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In Photos: Seeking Ravana, from Phnom Penh to Rajasthan

How communities across Southeast Asia have made the Ramayana their own.

The Ramayana might have its roots in India, but Prince Rama’s quest to rescue Sita from the ten-headed Ravana is among the world’s most popular stories, one that plays out in many, colourful ways across South East Asia. How Valmiki’s epic tale made its way across the oceans is undocumented, but we know that pilgrims and trading merchants—the most well-travelled at the time—played a vital role in its dispersion. With every retelling, the story borrowed more and more from local culture, until it ceased to be foreign anymore. Today, nearly every part of India and South East Asia has its own adaptation and over 300 Ramayanas are believed to flourish.

Case in point: the Silver Pagoda temple in Phnom Penh, Cambodia, that has intricate murals depicting scenes from the Cambodian version of the Ramayan, called Reamker. In the neighbouring country of Laos, the Royal Ballet enacts Phra Lak Phra Lam, the Lao version of the story, through dance and elaborate costumes, while in Thailand, the 18th-century Temple of the Emerald Buddha is guarded by a pair of giants, one of whom is Ravana himself.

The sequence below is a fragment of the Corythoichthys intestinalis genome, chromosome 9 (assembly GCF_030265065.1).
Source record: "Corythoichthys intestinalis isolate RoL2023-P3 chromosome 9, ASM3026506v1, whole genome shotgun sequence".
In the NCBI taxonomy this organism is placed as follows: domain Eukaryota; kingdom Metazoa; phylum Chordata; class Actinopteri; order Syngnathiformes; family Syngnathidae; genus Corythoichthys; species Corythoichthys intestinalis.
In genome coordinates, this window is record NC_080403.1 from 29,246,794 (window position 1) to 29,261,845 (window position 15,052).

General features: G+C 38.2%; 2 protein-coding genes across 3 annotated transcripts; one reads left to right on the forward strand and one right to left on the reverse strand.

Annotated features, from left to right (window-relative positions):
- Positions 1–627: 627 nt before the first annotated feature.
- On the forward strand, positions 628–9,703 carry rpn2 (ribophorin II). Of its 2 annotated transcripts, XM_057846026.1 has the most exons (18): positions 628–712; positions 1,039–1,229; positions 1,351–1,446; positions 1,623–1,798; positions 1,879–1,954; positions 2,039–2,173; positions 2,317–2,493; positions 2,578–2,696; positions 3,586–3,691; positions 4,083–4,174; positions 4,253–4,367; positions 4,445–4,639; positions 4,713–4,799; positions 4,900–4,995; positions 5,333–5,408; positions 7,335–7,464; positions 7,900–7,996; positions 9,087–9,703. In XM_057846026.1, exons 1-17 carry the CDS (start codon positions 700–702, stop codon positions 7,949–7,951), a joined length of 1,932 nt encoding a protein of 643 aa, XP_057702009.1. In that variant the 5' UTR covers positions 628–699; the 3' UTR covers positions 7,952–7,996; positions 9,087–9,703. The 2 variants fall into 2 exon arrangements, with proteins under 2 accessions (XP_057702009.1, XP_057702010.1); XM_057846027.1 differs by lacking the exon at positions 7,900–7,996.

But perhaps the most interesting assimilation of Valmiki’s myth is Hikayat Seri Rama, the Malay version that is enacted by Islamic communities in Malaysia, through the art of shadow puppetry.

Here are glimpses of the Ramayana, from across South East Asia. Notice how the same characters, and the landscapes around them, change with the geography.

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    Amrita Lall is a former Web Intern at National Geographic Traveller India. She loves people-watching, reading books, and all the dogs in the world. She strongly believes that the best stories are right here, in our everyday lives.

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